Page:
James Hrivnak’s review published on Letterboxd:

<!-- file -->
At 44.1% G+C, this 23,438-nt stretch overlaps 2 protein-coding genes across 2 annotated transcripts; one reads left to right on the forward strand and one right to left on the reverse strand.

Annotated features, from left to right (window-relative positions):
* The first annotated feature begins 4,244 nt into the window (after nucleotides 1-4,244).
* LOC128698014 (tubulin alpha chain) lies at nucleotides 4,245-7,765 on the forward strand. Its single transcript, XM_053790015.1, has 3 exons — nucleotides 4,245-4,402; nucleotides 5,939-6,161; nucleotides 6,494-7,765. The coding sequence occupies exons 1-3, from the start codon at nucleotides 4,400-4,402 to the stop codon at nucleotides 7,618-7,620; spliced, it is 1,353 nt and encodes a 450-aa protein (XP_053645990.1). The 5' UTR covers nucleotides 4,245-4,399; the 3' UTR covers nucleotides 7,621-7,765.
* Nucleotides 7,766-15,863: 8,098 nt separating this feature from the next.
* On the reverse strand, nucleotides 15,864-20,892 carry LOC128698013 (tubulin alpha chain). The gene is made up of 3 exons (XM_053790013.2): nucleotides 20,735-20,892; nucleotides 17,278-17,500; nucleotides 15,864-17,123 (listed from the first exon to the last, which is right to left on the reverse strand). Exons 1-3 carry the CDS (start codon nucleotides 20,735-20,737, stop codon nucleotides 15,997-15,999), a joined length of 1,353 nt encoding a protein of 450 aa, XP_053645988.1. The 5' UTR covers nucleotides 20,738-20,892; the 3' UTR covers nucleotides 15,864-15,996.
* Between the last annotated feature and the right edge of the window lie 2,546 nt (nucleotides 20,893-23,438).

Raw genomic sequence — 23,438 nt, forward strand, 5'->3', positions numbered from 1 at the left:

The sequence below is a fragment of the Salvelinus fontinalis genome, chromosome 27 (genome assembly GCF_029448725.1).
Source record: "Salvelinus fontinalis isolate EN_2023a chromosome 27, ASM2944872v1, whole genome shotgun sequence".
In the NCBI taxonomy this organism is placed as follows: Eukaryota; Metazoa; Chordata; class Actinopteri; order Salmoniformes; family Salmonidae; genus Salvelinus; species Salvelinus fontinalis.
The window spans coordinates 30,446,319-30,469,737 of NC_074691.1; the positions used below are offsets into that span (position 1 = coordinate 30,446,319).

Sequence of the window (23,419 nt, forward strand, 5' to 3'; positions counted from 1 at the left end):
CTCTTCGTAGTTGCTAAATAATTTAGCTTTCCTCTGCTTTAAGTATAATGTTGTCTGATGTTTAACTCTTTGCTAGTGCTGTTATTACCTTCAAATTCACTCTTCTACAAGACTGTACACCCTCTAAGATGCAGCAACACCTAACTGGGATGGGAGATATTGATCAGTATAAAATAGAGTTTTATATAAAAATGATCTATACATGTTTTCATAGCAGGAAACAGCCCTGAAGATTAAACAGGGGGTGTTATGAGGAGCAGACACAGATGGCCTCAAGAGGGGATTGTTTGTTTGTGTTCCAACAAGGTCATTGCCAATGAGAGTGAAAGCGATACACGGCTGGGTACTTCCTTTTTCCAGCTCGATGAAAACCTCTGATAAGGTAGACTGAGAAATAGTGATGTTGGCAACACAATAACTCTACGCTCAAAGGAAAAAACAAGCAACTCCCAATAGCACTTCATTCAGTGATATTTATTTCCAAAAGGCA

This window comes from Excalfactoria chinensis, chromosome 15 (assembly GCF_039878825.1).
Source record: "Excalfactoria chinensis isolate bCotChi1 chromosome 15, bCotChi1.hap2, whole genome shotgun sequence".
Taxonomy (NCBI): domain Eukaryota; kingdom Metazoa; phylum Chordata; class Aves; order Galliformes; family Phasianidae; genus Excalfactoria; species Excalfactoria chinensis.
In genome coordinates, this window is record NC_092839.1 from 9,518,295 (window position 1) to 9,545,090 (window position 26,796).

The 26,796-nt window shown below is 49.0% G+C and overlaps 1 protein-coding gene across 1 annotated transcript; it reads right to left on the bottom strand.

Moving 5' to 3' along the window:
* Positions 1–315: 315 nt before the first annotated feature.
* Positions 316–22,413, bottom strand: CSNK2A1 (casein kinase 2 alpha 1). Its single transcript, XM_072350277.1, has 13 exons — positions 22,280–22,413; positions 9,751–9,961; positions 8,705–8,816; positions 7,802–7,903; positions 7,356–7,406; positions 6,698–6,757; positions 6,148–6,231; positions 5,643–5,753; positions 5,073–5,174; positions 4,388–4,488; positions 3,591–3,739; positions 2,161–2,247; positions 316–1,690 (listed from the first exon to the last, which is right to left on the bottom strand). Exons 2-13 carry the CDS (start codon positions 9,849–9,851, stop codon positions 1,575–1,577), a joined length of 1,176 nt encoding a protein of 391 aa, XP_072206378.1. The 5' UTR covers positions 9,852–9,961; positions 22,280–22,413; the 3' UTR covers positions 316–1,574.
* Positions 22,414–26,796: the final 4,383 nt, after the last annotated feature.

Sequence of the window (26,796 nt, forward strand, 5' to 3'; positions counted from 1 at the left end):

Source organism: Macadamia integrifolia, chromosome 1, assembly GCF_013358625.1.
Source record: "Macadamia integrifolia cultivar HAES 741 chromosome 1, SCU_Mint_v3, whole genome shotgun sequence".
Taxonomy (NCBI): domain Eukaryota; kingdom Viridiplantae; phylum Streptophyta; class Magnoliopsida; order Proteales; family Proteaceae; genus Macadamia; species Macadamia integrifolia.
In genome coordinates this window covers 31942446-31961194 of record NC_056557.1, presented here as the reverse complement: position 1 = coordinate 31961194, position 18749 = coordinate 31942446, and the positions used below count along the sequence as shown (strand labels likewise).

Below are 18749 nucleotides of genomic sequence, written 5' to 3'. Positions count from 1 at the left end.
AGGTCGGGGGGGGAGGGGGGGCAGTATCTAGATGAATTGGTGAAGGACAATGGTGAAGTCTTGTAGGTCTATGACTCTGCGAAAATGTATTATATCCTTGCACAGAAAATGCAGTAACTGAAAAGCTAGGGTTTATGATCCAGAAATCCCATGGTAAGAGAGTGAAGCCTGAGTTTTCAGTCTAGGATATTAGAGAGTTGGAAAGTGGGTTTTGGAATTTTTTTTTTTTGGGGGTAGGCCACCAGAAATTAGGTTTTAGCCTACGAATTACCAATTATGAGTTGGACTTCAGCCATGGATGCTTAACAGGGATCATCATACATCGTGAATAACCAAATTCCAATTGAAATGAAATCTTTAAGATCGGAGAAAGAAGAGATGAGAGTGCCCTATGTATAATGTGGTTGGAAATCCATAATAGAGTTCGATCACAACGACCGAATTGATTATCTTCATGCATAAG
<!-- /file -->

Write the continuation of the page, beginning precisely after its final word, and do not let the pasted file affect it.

Likely Tarantino's loosest film, and his most enjoyable since, let's say, JACKIE BROWN. And I might be saying that because ONCE UPON A TIME IN HOLLYWOOD's hang-out vibes closely resemble it and DEATH PROOF. I really liked this for the most part, the way it feels like a Tarantino film shed of a lot of fussiness that irked me in DJANGO and HATEFUL and even the KILL BILLs. It's got sharp dialogue without the stylized prattle; a narrative that's full of digressions, but not contrived and non-linear. The lack of an adherence to a classifiable structure works because it's fun to follow the characters in this lovingly recreated 60s Hollywood—and the history in this! Here Tarantino moves beyond pop culture references (like say, name-dropping Kane from KUNG FU or talking about the Delfonics) and weaves in a real sense of film and television history in such a genuine way. The performances by DiCaprio and Pitt really anchor this, and the supporting cast is uniformly excellent as one would expect (hat tip to Robbie's Tate, which is a really complex performance wrapped in real-world baggage). I do have my reservations about the ending—something doesn't quite sit right that I can't put my finger on. Something about the horrific violence or the way its alt history plays out, or the combination of the both. But unlike Tarantino's output in the last decade (for me at least), this one just begs to be seen again.